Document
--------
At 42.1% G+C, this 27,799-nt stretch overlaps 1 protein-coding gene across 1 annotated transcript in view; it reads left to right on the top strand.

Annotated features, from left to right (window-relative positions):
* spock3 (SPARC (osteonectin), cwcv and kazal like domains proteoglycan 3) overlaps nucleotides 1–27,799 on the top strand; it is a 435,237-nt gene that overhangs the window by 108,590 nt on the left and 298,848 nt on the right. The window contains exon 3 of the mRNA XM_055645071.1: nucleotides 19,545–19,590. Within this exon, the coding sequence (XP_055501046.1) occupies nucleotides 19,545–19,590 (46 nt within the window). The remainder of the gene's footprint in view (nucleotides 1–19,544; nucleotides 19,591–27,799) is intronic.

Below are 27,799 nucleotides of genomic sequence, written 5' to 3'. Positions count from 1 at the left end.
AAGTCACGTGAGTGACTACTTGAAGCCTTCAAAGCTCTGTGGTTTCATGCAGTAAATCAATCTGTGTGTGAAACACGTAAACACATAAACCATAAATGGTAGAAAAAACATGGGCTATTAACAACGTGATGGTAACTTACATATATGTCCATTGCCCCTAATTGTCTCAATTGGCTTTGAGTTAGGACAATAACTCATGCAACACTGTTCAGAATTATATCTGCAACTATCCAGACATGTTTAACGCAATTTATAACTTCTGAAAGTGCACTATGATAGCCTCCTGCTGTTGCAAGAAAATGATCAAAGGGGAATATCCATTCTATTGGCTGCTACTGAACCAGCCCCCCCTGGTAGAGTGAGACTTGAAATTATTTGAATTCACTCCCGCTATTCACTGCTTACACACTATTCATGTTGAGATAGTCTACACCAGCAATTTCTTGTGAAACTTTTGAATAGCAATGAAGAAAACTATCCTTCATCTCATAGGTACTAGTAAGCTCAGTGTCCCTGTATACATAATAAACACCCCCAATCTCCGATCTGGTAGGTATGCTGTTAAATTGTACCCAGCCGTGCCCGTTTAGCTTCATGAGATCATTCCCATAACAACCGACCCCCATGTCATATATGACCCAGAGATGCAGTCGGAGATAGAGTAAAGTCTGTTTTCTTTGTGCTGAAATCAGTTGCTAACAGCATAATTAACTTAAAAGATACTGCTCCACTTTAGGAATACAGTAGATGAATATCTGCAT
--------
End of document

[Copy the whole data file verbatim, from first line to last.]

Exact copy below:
At 42.1% G+C, this 27,799-nt stretch overlaps 1 protein-coding gene across 1 annotated transcript in view; it reads left to right on the top strand.

Annotated features, from left to right (window-relative positions):
* spock3 (SPARC (osteonectin), cwcv and kazal like domains proteoglycan 3) overlaps nucleotides 1–27,799 on the top strand; it is a 435,237-nt gene that overhangs the window by 108,590 nt on the left and 298,848 nt on the right. The window contains exon 3 of the mRNA XM_055645071.1: nucleotides 19,545–19,590. Within this exon, the coding sequence (XP_055501046.1) occupies nucleotides 19,545–19,590 (46 nt within the window). The remainder of the gene's footprint in view (nucleotides 1–19,544; nucleotides 19,591–27,799) is intronic.

Below are 27,799 nucleotides of genomic sequence, written 5' to 3'. Positions count from 1 at the left end.
AAGTCACGTGAGTGACTACTTGAAGCCTTCAAAGCTCTGTGGTTTCATGCAGTAAATCAATCTGTGTGTGAAACACGTAAACACATAAACCATAAATGGTAGAAAAAACATGGGCTATTAACAACGTGATGGTAACTTACATATATGTCCATTGCCCCTAATTGTCTCAATTGGCTTTGAGTTAGGACAATAACTCATGCAACACTGTTCAGAATTATATCTGCAACTATCCAGACATGTTTAACGCAATTTATAACTTCTGAAAGTGCACTATGATAGCCTCCTGCTGTTGCAAGAAAATGATCAAAGGGGAATATCCATTCTATTGGCTGCTACTGAACCAGCCCCCCCTGGTAGAGTGAGACTTGAAATTATTTGAATTCACTCCCGCTATTCACTGCTTACACACTATTCATGTTGAGATAGTCTACACCAGCAATTTCTTGTGAAACTTTTGAATAGCAATGAAGAAAACTATCCTTCATCTCATAGGTACTAGTAAGCTCAGTGTCCCTGTATACATAATAAACACCCCCAATCTCCGATCTGGTAGGTATGCTGTTAAATTGTACCCAGCCGTGCCCGTTTAGCTTCATGAGATCATTCCCATAACAACCGACCCCCATGTCATATATGACCCAGAGATGCAGTCGGAGATAGAGTAAAGTCTGTTTTCTTTGTGCTGAAATCAGTTGCTAACAGCATAATTAACTTAAAAGATACTGCTCCACTTTAGGAATACAGTAGATGAATATCTGCAT